I woke up from an afternoon nap that stretched way too long into the evening. I drank a cup of coffee before I sat down, but I somehow managed to fall asleep with book on my face. It had been raining for a while now. The rain gave everything this slick sheen, reflecting the traffic poles and brake lights in my window. I didn’t feel like eating. I just laid in bed and listened to the rain.
All of a sudden I decided to go to the beach. I got out the door in five minutes. It was terrible weather, already dark outside, but I’d been stuck in the same square mile of Taipei for the last month. I had to get out.
It wasn’t hard to get to the beach. I got on a crowded metro car and took it to the end of the line, away from Taipei. It started underground, rose above the streets, then fell into the middle of a highway. I got off in 談水 (Támsuǐ, literally translates to “talking about water”), a tourist town on the edge of New Taipei City. At this point it was already 10 pm. The metro station was crowded with people, taxis, buses. The air was a strange heavy mix of diesel exhaust, cigarette smoke, and salt air.
Outside of the metro station, 談水 was deserted. There was a strange energy. It wasn’t raining, the city just felt damp and cold. For a while, it was just me and stray cats on the street. I followed them down alleys, around the back of Buddhist temples, until I got to the waterfront.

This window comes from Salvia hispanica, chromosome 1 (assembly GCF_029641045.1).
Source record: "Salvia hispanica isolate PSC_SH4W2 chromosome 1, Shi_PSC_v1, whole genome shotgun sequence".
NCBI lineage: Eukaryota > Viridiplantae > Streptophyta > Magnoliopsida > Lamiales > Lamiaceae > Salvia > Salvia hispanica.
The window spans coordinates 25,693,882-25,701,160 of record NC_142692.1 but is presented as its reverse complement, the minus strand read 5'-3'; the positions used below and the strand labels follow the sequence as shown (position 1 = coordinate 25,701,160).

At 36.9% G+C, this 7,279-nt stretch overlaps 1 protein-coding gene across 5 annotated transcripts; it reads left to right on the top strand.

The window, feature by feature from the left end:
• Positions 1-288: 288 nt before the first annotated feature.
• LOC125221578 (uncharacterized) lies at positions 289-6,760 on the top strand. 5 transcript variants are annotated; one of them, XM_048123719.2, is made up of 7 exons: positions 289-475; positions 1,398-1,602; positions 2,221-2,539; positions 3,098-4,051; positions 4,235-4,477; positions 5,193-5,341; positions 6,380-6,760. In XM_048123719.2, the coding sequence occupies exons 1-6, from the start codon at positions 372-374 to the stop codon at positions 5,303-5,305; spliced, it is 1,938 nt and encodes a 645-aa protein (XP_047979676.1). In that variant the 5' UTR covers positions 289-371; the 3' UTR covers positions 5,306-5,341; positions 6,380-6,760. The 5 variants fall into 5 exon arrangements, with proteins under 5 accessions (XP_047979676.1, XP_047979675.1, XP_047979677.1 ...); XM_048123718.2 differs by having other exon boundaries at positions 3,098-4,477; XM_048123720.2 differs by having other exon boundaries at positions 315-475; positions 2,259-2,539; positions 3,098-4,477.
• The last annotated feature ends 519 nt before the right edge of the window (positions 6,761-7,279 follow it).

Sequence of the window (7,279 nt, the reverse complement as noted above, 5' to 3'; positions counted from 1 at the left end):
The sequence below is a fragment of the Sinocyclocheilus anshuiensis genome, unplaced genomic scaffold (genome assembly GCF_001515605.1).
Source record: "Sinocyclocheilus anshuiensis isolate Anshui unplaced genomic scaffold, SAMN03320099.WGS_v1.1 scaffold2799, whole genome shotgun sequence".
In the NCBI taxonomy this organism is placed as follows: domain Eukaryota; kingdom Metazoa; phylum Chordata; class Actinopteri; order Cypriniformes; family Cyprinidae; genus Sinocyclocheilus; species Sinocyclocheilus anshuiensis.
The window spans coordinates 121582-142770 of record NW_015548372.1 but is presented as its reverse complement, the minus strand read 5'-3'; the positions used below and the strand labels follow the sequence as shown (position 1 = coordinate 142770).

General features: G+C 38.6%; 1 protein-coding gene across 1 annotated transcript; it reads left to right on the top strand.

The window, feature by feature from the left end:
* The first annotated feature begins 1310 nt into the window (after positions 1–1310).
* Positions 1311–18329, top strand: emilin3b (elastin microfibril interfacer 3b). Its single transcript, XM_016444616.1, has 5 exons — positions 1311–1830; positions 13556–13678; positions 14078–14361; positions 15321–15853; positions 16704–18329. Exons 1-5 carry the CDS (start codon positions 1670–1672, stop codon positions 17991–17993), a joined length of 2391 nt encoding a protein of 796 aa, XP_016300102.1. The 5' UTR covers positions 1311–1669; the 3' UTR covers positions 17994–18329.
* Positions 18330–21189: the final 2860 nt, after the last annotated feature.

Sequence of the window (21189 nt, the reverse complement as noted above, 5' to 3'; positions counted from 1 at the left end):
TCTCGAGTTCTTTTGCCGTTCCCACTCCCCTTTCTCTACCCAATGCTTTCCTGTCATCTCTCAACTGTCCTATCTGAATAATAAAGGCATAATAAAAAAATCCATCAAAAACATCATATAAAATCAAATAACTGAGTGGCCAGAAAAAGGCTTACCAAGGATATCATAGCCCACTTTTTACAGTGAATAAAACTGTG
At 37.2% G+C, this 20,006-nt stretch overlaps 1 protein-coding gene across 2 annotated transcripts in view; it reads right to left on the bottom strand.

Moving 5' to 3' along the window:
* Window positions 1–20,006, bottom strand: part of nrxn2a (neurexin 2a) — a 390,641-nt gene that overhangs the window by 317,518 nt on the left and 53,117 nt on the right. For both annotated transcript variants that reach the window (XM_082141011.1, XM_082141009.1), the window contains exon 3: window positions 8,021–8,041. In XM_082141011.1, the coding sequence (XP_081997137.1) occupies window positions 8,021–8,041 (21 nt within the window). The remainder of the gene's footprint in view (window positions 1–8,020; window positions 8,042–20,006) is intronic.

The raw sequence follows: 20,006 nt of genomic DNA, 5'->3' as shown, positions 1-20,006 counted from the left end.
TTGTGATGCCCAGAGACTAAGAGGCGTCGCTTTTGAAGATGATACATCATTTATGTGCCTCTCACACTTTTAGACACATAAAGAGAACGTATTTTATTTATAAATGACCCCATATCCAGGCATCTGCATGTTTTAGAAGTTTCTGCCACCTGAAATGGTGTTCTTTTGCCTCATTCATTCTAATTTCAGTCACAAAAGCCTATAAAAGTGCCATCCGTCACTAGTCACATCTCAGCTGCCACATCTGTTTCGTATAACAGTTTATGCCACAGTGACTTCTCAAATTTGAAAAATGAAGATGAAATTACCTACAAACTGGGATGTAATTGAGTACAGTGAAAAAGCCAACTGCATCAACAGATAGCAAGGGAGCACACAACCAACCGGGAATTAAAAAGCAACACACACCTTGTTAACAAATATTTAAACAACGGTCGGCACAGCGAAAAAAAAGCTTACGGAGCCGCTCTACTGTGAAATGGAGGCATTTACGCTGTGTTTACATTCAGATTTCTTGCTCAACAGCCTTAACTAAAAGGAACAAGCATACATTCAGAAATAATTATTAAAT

The water had this uneasy glow — one of the most unnatural blues combined with hazy orange streetlights. The water was ugly and opaque and gargled as it hit the pier. I don’t know what the old men were planning to catch, but the waterfront was lined with fishermen. I spent almost two hours taking pictures of the water. It didn’t look real. The clouds trapped the light in, nothing had a shadow. Everything just faintly radiated light.
I realized it was time to leave when my camera finally died. It was 2 am. The last train left hours ago, and there were no buses running. A taxi would have been too expensive, so I biked home. I wound up biking along the metro line. The streetlights were so bright here it was like I was biking during the day, but if I looked away from the trail it was pitch dark.
Wet leaves soaked the trail. I wove my way in and out of puddles, remnants from the typhoon that just passed. The trail turned away from the train tracks and went over the river. It still smelled like the ocean, but here the water was an inky black. I kept biking, now along a highway, slowly snaking my way back into Taipei.
By now, the sky wanted to lighten as the sun rose, but the clouds kept everything a medium grey. My phone had been dead for hours by now, and the isolation was liberating. No music, no directions, no messages. I was alone in a city of 4 million people. The further I got into the city, the more it woke up. 24-hour arcades and karaoke parlors let their last patrons stumble out. Bakeries started steaming buns. Delivery trucks took over the streets.
As I got closer to my apartment, it started to rain again. The sky got darker as the sun rose. I got drenched within a mile of my apartment when a mail truck plowed through an oily iridescent puddle. The rain managed to wash this off of me.
I got home at 6 am. I came home soaked and exhausted after this oddly cathartic experience. I washed the ocean, rain, and sweat off of my body and collapsed in bed. I was glad to be back in my apartment, back in my square mile of Taipei.